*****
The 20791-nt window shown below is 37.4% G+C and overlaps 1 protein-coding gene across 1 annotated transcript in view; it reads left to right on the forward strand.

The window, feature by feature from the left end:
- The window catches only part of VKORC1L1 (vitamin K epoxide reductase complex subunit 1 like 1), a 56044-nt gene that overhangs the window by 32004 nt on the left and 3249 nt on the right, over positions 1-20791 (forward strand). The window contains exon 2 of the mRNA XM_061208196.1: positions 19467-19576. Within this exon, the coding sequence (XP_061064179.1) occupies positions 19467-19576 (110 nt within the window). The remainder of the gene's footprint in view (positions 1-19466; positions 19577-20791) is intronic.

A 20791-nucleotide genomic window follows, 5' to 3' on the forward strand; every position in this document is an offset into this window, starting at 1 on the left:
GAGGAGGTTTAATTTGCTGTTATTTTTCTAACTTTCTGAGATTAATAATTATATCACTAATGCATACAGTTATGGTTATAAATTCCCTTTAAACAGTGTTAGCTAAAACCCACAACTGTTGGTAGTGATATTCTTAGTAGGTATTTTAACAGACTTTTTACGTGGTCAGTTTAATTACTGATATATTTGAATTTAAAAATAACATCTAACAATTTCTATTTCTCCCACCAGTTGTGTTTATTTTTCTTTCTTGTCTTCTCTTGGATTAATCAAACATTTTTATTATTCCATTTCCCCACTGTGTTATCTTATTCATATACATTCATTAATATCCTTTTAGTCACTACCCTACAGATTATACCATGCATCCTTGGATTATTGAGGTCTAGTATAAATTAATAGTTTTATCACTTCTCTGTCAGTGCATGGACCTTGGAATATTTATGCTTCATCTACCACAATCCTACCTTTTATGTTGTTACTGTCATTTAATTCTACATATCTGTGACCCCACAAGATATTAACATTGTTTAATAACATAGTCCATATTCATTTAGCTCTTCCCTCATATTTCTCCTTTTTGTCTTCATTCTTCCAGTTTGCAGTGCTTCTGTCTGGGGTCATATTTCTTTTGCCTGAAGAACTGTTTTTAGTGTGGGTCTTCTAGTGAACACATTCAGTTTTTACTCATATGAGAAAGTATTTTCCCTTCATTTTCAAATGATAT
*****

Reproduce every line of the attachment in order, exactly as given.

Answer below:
The 20791-nt window shown below is 37.4% G+C and overlaps 1 protein-coding gene across 1 annotated transcript in view; it reads left to right on the forward strand.

The window, feature by feature from the left end:
- The window catches only part of VKORC1L1 (vitamin K epoxide reductase complex subunit 1 like 1), a 56044-nt gene that overhangs the window by 32004 nt on the left and 3249 nt on the right, over positions 1-20791 (forward strand). The window contains exon 2 of the mRNA XM_061208196.1: positions 19467-19576. Within this exon, the coding sequence (XP_061064179.1) occupies positions 19467-19576 (110 nt within the window). The remainder of the gene's footprint in view (positions 1-19466; positions 19577-20791) is intronic.

A 20791-nucleotide genomic window follows, 5' to 3' on the forward strand; every position in this document is an offset into this window, starting at 1 on the left:
GAGGAGGTTTAATTTGCTGTTATTTTTCTAACTTTCTGAGATTAATAATTATATCACTAATGCATACAGTTATGGTTATAAATTCCCTTTAAACAGTGTTAGCTAAAACCCACAACTGTTGGTAGTGATATTCTTAGTAGGTATTTTAACAGACTTTTTACGTGGTCAGTTTAATTACTGATATATTTGAATTTAAAAATAACATCTAACAATTTCTATTTCTCCCACCAGTTGTGTTTATTTTTCTTTCTTGTCTTCTCTTGGATTAATCAAACATTTTTATTATTCCATTTCCCCACTGTGTTATCTTATTCATATACATTCATTAATATCCTTTTAGTCACTACCCTACAGATTATACCATGCATCCTTGGATTATTGAGGTCTAGTATAAATTAATAGTTTTATCACTTCTCTGTCAGTGCATGGACCTTGGAATATTTATGCTTCATCTACCACAATCCTACCTTTTATGTTGTTACTGTCATTTAATTCTACATATCTGTGACCCCACAAGATATTAACATTGTTTAATAACATAGTCCATATTCATTTAGCTCTTCCCTCATATTTCTCCTTTTTGTCTTCATTCTTCCAGTTTGCAGTGCTTCTGTCTGGGGTCATATTTCTTTTGCCTGAAGAACTGTTTTTAGTGTGGGTCTTCTAGTGAACACATTCAGTTTTTACTCATATGAGAAAGTATTTTCCCTTCATTTTCAAATGATAT